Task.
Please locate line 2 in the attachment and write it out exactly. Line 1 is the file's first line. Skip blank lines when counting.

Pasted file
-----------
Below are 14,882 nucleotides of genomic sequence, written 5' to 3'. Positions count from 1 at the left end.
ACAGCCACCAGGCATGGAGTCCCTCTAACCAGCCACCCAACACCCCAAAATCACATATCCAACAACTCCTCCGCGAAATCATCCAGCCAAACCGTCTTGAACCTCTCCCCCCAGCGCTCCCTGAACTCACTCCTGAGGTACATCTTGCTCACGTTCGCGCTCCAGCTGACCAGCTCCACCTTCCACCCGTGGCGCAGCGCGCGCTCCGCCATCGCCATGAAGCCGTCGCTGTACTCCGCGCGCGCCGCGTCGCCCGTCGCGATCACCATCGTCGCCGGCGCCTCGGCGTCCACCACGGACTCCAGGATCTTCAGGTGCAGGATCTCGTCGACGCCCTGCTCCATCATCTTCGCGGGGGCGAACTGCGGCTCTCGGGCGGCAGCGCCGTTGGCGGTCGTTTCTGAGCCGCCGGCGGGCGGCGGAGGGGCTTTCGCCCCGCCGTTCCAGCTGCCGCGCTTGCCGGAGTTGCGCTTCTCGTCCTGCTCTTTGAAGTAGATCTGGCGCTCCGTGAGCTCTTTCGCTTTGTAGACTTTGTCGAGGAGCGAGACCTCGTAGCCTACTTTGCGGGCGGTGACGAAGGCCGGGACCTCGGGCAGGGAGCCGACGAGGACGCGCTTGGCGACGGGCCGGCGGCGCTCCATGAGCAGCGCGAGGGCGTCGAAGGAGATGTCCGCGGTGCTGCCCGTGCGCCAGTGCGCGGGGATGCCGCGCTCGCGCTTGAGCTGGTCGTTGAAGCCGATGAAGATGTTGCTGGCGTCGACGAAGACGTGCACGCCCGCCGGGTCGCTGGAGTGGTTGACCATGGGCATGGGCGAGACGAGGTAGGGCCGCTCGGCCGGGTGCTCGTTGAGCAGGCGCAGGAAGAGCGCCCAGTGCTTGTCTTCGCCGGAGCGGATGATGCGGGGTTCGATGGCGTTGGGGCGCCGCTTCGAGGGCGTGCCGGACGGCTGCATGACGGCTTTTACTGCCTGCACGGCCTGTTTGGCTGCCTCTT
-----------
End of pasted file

ACAGCCACCAGGCATGGAGTCCCTCTAACCAGCCACCCAACACCCCAAAATCACATATCCAACAACTCCTCCGCGAAATCATCCAGCCAAACCGTCTTGAACCTCTCCCCCCAGCGCTCCCTGAACTCACTCCTGAGGTACATCTTGCTCACGTTCGCGCTCCAGCTGACCAGCTCCACCTTCCACCCGTGGCGCAGCGCGCGCTCCGCCATCGCCATGAAGCCGTCGCTGTACTCCGCGCGCGCCGCGTCGCCCGTCGCGATCACCATCGTCGCCGGCGCCTCGGCGTCCACCACGGACTCCAGGATCTTCAGGTGCAGGATCTCGTCGACGCCCTGCTCCATCATCTTCGCGGGGGCGAACTGCGGCTCTCGGGCGGCAGCGCCGTTGGCGGTCGTTTCTGAGCCGCCGGCGGGCGGCGGAGGGGCTTTCGCCCCGCCGTTCCAGCTGCCGCGCTTGCCGGAGTTGCGCTTCTCGTCCTGCTCTTTGAAGTAGATCTGGCGCTCCGTGAGCTCTTTCGCTTTGTAGACTTTGTCGAGGAGCGAGACCTCGTAGCCTACTTTGCGGGCGGTGACGAAGGCCGGGACCTCGGGCAGGGAGCCGACGAGGACGCGCTTGGCGACGGGCCGGCGGCGCTCCATGAGCAGCGCGAGGGCGTCGAAGGAGATGTCCGCGGTGCTGCCCGTGCGCCAGTGCGCGGGGATGCCGCGCTCGCGCTTGAGCTGGTCGTTGAAGCCGATGAAGATGTTGCTGGCGTCGACGAAGACGTGCACGCCCGCCGGGTCGCTGGAGTGGTTGACCATGGGCATGGGCGAGACGAGGTAGGGCCGCTCGGCCGGGTGCTCGTTGAGCAGGCGCAGGAAGAGCGCCCAGTGCTTGTCTTCGCCGGAGCGGATGATGCGGGGTTCGATGGCGTTGGGGCGCCGCTTCGAGGGCGTGCCGGACGGCTGCATGACGGCTTTTACTGCCTGCACGGCCTGTTTGGCTGCCTCTT